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Poison ivy rash is allergic contact dermatitis caused by a substance called urushiol, found in the sap of poison ivy. This same substance can be found in other plants as well, notably poison oak, and poison sumac. Urushiol is a colorless, or slightly yellow oil that oozes from any cut, or crushed, part of the plant, including both stem and leaves. Simply brushing against a plant may not cause a reaction. On the other hand, you may develop dermatitis without ever coming into contact with poison ivy, because the urushiol is so easily spread. Sticky, and virtually invisible, it can be carried on the fur of animals, on garden tools, golf balls, or on any objects that have come into contact with a broken plant. After exposure to air, urushiol turns a brownish-black, making it easier to spot, and is neutralized to an inactive state by water. Once it touches the skin, the urushiol begins to penetrate in a matter of minutes. In those individuals who are sensitive to the chemical, reaction will ap...
Definition Poison ivy , oak, or sumac poisoning is an allergic reaction that results from touching the sap of these plants. The sap may be on the plant, in the ashes of burned plants, on an animal, or on other objects that came in contact with the plant, such as clothing, garden tools, and sports equipment. Small amounts of sap can remain under a person's fingernails for several days unless it is deliberately removed with very good cleaning. This is for information only and not for use in the treatment or management of an actual poison exposure. If you have an exposure, you should call your local emergency number (such as 911) or the National Poison Control Center at 1-800-222-1222. Alternative Names Poison oak; Poison sumac; Sumac - poisonous; Oak - poisonous; Ivy - poisonous Poisonous Ingredient One poisonous ingredient is the chemical urushiol. Where Found Bruised roots, stems, flowers, leaves, fruit Pollen of poison ivy, poison oak, and poison sumac Note: This list may not be all-inclusive.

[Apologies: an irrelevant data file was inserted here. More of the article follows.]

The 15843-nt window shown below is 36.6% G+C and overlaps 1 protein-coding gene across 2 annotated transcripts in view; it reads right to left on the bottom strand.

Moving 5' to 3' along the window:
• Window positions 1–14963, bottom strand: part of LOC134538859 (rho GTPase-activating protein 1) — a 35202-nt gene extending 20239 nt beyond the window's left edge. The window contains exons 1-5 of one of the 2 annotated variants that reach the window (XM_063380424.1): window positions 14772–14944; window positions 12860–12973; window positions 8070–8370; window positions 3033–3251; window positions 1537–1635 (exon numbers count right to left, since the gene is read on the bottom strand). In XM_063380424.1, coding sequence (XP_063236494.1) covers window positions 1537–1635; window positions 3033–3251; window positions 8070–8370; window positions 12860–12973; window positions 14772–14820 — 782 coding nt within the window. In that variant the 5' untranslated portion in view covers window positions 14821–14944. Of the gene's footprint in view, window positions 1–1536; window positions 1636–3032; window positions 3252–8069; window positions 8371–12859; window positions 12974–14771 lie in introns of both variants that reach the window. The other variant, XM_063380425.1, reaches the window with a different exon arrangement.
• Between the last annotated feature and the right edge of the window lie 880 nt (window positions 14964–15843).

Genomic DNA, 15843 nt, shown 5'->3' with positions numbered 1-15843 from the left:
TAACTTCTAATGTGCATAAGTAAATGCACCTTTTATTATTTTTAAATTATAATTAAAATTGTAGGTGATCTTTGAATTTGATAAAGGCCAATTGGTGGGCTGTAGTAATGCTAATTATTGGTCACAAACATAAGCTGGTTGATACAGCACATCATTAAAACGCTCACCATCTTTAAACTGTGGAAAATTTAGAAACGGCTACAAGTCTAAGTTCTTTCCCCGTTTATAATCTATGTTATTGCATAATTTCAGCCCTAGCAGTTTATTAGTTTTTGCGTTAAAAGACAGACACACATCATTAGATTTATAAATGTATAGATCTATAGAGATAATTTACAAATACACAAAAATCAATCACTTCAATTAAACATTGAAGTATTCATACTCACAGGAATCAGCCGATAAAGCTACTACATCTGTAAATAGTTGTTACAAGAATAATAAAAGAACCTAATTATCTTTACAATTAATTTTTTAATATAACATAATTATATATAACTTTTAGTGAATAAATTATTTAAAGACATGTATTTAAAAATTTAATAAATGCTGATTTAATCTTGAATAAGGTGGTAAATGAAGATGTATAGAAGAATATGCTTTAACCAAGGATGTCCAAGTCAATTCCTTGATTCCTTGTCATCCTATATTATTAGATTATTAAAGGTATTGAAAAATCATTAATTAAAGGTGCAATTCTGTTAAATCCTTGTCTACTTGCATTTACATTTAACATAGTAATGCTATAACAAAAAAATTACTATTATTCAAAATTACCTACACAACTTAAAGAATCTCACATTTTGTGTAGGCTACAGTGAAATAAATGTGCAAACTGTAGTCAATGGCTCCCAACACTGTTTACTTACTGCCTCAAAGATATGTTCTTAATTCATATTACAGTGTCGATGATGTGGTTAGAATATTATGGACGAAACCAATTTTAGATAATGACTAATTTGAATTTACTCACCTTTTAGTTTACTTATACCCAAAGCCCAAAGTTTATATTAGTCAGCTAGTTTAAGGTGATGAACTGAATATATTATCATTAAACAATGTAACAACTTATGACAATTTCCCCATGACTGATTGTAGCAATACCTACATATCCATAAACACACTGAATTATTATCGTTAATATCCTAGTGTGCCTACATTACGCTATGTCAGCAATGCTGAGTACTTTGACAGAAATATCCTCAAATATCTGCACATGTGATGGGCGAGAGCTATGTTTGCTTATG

The poison ivy plant has an oil, called urushiol, which some people are sensitive to. When those individuals come in contact with the oil, they develop a red, itchy rash. Poison ivy has been around for a long time and you may be familiar with the uncomfortable, itchy feeling you have when you have come in contact with the plant, however, the following facts about poison ivy rashes may help you better control and cope with a developing rash.
Poison ivy, along with poison oak and sumac, are caused by sensitivity to the oils found on the leaves of these plants. These oils immediately begin soaking into your skin and the rash appears anywhere between 12 and 72 hours after exposure to the oils and can last up to 8 weeks. The length and severity of the rash is dependent on how much oil is absorbed by your skin.
Often, you will develop a rash after accidently touching a poison ivy plant, however, the oils from the plant may also rub off on clothing or on pets and touching these...
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